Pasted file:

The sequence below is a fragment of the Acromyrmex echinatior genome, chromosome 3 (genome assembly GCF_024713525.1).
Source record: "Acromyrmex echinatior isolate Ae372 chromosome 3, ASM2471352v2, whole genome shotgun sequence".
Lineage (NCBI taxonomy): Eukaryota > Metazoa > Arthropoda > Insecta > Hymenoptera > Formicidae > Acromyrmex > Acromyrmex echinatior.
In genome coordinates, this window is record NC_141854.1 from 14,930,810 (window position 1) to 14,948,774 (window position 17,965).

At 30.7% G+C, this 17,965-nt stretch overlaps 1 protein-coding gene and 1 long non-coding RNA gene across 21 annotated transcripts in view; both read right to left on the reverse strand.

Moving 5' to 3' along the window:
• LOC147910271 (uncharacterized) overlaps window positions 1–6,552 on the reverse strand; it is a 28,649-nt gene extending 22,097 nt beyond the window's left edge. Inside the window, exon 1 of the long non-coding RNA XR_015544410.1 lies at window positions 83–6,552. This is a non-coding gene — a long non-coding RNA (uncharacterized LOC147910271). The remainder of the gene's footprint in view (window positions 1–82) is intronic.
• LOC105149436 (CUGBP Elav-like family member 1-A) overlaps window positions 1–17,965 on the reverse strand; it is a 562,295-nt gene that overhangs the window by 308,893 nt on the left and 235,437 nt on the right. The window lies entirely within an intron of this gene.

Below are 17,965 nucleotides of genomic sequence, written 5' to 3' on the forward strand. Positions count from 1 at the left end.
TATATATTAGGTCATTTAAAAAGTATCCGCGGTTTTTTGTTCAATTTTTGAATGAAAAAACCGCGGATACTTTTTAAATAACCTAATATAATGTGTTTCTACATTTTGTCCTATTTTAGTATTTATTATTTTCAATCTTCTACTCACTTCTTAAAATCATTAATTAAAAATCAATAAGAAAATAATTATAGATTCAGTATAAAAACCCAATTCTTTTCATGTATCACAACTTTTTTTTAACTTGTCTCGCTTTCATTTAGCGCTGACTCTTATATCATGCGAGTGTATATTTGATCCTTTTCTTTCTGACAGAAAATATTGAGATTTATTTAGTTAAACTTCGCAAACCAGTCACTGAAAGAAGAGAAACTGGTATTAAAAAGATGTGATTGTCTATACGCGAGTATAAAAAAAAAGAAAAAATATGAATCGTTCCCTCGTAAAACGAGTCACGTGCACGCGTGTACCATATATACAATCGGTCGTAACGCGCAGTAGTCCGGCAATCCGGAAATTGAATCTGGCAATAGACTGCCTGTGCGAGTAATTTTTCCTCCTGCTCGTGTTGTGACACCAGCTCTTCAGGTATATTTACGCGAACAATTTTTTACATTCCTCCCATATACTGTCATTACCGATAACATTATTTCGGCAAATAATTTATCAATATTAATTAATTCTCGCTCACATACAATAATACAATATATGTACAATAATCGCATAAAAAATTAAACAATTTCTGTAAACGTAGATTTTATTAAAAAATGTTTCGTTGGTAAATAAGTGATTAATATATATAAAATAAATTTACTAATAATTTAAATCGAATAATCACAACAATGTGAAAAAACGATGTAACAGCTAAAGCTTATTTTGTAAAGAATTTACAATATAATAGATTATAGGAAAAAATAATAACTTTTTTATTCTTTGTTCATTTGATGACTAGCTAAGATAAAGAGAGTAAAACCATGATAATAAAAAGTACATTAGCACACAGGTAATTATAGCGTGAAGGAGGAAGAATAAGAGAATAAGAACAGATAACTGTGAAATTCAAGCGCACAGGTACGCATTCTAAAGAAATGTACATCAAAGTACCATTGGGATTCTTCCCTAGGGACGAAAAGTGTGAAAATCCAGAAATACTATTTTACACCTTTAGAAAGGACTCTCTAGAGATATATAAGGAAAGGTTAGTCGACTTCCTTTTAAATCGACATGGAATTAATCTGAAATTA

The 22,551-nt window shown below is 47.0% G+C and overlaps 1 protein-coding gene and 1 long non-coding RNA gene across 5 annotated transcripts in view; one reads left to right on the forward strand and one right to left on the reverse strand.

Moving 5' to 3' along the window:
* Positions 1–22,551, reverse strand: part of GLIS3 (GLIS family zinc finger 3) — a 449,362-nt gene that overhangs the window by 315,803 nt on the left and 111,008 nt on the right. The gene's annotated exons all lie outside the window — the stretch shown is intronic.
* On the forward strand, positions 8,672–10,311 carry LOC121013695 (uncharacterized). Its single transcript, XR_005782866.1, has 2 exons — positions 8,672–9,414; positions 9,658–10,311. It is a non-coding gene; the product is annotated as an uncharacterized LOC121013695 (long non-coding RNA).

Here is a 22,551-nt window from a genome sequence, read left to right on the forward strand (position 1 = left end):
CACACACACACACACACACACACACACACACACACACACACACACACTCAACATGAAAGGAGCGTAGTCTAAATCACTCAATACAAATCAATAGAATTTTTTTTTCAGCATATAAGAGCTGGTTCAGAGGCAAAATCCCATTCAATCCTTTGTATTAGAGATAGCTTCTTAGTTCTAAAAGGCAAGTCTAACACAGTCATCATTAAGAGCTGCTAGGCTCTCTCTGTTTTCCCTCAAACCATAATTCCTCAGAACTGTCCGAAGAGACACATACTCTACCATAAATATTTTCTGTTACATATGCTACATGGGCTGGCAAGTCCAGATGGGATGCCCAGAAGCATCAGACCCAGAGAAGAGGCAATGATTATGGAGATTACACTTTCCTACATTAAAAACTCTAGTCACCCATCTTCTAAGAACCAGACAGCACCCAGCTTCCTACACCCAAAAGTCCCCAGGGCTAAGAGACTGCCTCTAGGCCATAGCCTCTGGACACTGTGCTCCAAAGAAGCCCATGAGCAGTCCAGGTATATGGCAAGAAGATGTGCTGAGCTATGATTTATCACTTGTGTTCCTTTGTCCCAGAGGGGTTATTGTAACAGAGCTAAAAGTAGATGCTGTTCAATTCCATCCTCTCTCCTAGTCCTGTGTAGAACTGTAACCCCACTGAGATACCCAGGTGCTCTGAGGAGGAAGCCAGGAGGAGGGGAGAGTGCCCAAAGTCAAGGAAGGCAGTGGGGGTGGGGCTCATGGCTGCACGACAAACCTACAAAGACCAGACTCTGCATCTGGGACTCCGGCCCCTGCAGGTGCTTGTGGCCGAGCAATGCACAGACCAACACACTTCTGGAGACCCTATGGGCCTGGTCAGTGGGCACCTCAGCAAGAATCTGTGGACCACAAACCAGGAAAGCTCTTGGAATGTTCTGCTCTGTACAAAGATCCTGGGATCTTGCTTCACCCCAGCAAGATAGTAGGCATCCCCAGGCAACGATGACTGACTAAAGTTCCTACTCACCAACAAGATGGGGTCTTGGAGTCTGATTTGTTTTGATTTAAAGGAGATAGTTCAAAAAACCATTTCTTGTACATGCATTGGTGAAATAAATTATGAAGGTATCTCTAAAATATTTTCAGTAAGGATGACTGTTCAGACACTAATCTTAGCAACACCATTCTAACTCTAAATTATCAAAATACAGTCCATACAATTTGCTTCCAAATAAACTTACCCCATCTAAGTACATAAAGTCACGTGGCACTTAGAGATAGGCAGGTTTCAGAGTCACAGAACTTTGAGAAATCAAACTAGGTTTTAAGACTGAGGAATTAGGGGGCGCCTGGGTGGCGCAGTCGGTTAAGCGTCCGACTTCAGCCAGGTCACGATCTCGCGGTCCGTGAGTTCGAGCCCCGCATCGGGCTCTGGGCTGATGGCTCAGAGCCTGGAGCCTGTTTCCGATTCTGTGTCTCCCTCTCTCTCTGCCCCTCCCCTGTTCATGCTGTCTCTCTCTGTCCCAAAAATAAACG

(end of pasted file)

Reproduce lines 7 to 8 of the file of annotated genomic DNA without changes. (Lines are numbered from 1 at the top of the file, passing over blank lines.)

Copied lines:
• LOC147910271 (uncharacterized) overlaps window positions 1–6,552 on the reverse strand; it is a 28,649-nt gene extending 22,097 nt beyond the window's left edge. Inside the window, exon 1 of the long non-coding RNA XR_015544410.1 lies at window positions 83–6,552. This is a non-coding gene — a long non-coding RNA (uncharacterized LOC147910271). The remainder of the gene's footprint in view (window positions 1–82) is intronic.
• LOC105149436 (CUGBP Elav-like family member 1-A) overlaps window positions 1–17,965 on the reverse strand; it is a 562,295-nt gene that overhangs the window by 308,893 nt on the left and 235,437 nt on the right. The window lies entirely within an intron of this gene.